August 25, 2006

Reality Hacking with Truthiness

Mark Federman, through his What is the (Next) Message? blog, puts a Mcluhanesque spin on Comedy Central's Stephen Colbert, writing about the audience engagement in recent bits and the emergence or re-creation of a participative pool of cool media around The Colbert Report in a television landscape that's largely otherwise turned hot.

Reaching out beyond the confines of the cathode ray, plasma, or lcd (guess we can't just call it "the box" anymore), Colbert seems to be what I remember being called a "reality hacker". From Wikipedia (at least today)...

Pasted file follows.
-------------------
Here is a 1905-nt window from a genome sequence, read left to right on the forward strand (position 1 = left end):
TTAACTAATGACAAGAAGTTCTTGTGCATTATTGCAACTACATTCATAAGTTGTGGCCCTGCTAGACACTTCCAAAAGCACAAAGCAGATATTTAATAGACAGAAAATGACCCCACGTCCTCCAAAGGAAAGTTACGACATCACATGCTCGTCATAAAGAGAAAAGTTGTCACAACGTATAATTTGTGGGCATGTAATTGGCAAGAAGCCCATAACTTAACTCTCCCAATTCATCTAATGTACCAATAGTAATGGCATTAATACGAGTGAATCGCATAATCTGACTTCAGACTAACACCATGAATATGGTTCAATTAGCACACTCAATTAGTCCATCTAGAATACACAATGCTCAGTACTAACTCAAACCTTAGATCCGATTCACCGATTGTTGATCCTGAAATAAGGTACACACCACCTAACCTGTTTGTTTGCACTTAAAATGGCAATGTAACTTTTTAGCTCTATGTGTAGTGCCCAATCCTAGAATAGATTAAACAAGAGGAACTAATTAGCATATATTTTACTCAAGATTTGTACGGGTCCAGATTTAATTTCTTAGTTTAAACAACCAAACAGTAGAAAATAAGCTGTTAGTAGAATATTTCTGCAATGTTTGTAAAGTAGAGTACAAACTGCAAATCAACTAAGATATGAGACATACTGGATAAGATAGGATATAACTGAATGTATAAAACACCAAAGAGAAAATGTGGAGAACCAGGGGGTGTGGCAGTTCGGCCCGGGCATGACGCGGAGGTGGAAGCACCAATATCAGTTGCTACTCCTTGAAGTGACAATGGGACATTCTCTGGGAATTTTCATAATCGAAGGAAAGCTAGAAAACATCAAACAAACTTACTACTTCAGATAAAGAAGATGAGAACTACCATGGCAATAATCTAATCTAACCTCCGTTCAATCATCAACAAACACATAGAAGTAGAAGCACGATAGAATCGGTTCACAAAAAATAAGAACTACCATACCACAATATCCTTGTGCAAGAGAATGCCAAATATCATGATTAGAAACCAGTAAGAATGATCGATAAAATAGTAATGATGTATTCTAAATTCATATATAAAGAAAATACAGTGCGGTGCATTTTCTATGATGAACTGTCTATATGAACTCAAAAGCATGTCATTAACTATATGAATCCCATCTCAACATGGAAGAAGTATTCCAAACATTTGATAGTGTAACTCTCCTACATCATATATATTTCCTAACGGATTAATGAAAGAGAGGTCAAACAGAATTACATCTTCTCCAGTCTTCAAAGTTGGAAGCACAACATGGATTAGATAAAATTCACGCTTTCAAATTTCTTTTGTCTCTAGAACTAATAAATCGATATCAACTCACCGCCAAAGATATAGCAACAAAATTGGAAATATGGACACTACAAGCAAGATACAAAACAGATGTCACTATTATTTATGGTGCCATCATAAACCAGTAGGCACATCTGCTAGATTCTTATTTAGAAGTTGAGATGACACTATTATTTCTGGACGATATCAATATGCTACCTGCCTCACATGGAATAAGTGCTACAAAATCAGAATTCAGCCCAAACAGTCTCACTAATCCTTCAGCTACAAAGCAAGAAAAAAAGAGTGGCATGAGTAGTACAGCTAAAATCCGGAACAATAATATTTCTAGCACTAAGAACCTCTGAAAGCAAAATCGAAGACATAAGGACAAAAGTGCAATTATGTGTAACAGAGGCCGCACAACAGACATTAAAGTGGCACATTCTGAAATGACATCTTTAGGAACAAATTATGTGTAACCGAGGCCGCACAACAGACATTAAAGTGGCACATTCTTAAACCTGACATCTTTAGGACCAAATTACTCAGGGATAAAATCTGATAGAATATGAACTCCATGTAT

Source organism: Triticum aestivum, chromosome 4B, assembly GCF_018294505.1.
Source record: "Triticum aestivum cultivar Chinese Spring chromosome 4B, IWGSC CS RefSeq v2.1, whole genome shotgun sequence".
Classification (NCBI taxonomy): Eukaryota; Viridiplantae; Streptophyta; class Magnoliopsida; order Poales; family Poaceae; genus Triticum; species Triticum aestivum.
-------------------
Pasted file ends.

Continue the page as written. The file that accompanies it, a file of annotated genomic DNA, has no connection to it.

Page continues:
Reality hacking is an artistic practice that...emerges from the intersection of hacking and hacker culture, contemporary art, activism, and net culture. Reality hacking takes as its basis a broad, phenomenological point of view of the world, and considers (often unorthodox) investigations into everyday objects and situations a meaningful way of probing into the working of varied social contexts.
Sounds like a good description of what Colbert's doing.

And, after all, Colbert's personna has already hacked his own reality via truthiness. Rather than just reporting and commenting on the news like his influences/targets (O'Reilly, Scarborough, et al), extending his reach into the reality of the rest of us is an very interesting next step.

Or is it pulling us into his reality? I guess Mark's mention of convergence covers both possibilities.

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